Three Types of Plant Based Fiber
Did you know psyllium isn’t the only plant based supplemental fiber? That’s right! We’ve done some searching and found two other plant based fiber types. This includes inulin and acacia (Not to be confused with Acai). We are going to talk about how these three types of fiber are different and how they are similar. You can determine for yourself which plant based fiber is the best.
As always, we recommend speaking with your doctor to find the best supplemental fiber for you.
Types of Fiber: They All Do This
But let’s start with the basics. All of these fibers are prebiotic and soluble. Prebiotics feed and nourish the good bacteria in your stomach and stop the production of bad bacteria. This is important for your gut health.
Okay, now onto the rest.
[Read all about soluble and insoluble fiber in our Types of Fiber 101 post]
We’re beginning with our personal favorite [since we use this in our products], psyllium!
Plant Based Fiber Type #1: Psyllium
Psyllium-based fiber is more accessible than the others.
Psyllium husk fiber is derived from the seeds of the plant Plantago ovata found in India.
Psyllium absorbs water and creates a gel-like substance in your stomach. This fiber is commonly found and used in the market, unlike the other two types of fiber we’re discussing below. So, it’s more accessible. And with products like ours, you can enjoy plant-based fiber powders in over 80 delicious flavors!
Benefits of Psyllium
This source of fiber comes with loads of benefits like relieving constipation, appetite control, insulin control, maintaining blood sugar levels, lowering cholesterol, and more. The benefits of psyllium plant-based fiber are endless.
Unlike acacia fiber, psyllium fiber has been shown to be more effective in lowering the levels of blood sugar and blood cholesterol. Something to keep in mind.
Speaking of acacia fiber, let’s discuss this one next!
Plant Based Fiber Type #2: Acacia
Acacia isn’t gritty and doesn’t thicken in water.
What is acacia fiber? Acacia fiber is derived from the sap of the Acacia Senegal tree found in Africa. As mentioned earlier, it’s not açaí. But an açaí bowl does sound super refreshing…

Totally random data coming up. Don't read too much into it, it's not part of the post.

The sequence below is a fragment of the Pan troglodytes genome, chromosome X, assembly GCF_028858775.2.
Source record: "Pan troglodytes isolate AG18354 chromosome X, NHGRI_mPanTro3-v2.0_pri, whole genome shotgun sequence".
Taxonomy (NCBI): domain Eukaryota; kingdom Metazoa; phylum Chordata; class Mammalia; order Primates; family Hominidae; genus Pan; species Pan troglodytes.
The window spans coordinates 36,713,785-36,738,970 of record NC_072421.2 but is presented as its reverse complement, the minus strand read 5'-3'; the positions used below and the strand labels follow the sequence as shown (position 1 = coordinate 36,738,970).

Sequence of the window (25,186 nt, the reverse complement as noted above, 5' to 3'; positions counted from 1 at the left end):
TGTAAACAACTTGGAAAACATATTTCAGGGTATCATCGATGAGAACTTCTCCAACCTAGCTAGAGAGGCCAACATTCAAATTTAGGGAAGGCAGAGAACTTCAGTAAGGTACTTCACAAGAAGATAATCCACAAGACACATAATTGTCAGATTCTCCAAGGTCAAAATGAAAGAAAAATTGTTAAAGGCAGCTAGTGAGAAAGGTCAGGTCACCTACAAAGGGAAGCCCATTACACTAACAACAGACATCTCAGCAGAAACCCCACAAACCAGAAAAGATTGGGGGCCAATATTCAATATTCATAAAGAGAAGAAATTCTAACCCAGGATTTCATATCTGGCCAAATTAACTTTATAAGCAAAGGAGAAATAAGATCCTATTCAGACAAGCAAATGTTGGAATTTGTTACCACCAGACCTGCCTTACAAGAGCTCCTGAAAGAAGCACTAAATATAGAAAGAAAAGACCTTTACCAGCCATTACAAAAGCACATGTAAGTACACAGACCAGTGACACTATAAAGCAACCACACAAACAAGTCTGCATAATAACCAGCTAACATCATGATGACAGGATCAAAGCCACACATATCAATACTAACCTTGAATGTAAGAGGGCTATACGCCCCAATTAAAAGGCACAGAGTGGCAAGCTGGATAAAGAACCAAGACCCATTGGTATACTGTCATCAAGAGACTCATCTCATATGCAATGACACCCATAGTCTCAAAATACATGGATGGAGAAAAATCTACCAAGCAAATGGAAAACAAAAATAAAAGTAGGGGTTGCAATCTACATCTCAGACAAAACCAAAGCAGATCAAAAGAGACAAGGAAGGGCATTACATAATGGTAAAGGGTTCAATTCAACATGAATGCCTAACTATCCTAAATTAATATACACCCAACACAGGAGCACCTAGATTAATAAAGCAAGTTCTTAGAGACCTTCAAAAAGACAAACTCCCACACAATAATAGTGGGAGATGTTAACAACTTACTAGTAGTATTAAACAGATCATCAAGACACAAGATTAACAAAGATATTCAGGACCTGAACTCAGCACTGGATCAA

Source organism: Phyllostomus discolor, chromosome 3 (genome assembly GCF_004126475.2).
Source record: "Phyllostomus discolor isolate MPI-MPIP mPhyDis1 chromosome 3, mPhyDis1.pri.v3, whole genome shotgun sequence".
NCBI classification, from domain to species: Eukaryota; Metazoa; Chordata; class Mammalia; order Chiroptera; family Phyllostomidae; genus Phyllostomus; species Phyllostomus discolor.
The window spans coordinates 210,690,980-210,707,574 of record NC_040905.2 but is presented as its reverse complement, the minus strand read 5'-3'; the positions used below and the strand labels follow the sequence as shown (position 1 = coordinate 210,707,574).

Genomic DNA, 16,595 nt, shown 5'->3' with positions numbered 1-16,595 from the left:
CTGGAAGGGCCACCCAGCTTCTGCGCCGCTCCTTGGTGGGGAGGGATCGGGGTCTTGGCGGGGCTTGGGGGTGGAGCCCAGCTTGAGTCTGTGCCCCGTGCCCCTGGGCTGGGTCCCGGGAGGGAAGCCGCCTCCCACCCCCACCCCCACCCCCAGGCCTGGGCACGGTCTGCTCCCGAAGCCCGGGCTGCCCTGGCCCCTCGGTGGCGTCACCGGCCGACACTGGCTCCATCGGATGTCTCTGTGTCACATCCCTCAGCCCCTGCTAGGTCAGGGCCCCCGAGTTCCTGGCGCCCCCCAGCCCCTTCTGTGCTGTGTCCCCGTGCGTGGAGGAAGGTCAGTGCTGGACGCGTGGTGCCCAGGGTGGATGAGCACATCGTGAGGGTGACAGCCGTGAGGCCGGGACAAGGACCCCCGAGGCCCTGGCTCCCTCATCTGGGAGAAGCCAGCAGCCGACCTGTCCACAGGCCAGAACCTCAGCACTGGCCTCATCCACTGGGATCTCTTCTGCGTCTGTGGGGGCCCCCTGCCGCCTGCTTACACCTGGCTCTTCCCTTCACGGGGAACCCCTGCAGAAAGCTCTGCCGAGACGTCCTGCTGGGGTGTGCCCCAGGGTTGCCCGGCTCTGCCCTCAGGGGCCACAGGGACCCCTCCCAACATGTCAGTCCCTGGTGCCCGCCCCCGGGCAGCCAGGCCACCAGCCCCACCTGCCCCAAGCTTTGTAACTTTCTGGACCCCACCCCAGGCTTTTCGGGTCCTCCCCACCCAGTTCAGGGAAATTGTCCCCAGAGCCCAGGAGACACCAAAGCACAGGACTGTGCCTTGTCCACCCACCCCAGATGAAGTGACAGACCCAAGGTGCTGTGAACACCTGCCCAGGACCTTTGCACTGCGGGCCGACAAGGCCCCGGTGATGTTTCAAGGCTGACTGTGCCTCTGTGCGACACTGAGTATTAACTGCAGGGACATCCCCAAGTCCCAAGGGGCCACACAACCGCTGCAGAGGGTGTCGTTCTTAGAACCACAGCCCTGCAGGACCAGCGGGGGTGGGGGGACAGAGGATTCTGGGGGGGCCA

Unlike psyllium, acacia isn’t gritty and doesn’t thicken in water.
Benefits of Acacia
Just like psyllium, acacia is a prebiotic that suppresses your appetite, reduces gut inflammation, alleviates constipation, relieves diarrhea, and supports weight loss.
Unfortunately, since acacia isn’t as popular as psyllium, there have been far fewer studies on how acacia affects the body. However, researchers have found acacia fiber helps protect our livers from acetaminophen’s (Tylenol) “toxic effects.” Also, researchers found when treating constipation, acacia fiber didn’t work as well as psyllium fiber.
Acacia vs. Psyllium Fiber
Now that you’ve learned the first two, you may be wondering is acacia fiber better than psyllium fiber. Choosing between acacia and psyllium fiber depends on your dietary and health goals. Here are a few comparisons that we discussed above:
- Solubility Levels: Both are soluble but psyllium has a higher solubility than acacia. Psyllium thickens in liquids but acacia doesn’t;
- Prebiotic Amounts: Psyllium fiber contains some prebiotic properties, but acacia fiber has more pronounced prebiotic advantages;
- Gas and Bloating Effects: Because psyllium has high fermentability in the gut, certain people may experience discomfort in the form of gas or bloating. Acacia is considered gentler on the gut;
- Cholesterol and Blood Sugar Management: Psyllium can help stabilize blood sugar levels and reduce the absorption of dietary cholesterol. Acacia hasn’t been studied as extensively.
Neither acacia nor psyllium is definitively better than the other but more dependent on how your body responds to each. Now, onto the last type of fiber to consider.
Plant Based Fiber Type #3: Inulin
Inulin is derived from chicory root when used as fiber supplements.
Inulin fiber is found in many fruits, vegetables, and grains, but it is derived from chicory roots when produced for fiber supplements.
Also, it doesn’t have a strong taste, so you can add inulin to foods without disturbing the flavor! This explains why it’s used to replace fat or sugar in foods like ice cream, dairy products, and baked goods–you can’t taste it!
Benefits of Inulin
Other than having an undetectable flavor, inulin has a reduced caloric value. And since it’s a prebiotic, it can treat and prevent eczema and even “traveler’s diarrhea.” Important to note for your next international trip.
Plant Based Fiber: Decided on a Winner?
We discussed three types of fiber that are plant based: psyllium, acacia, and inulin. Let’s summarize why you should include one of these in your diet: All three types are considered soluble fiber a prebiotic that alleviates constipation, relieves diarrhea, and reduces gut inflammation, making a happier stomach.
It’s important to check with your doctor to see which supplemental fiber is right for you!
By the way, did you know that natural fiber can negatively affect certain medications? You can read all about this in our post here.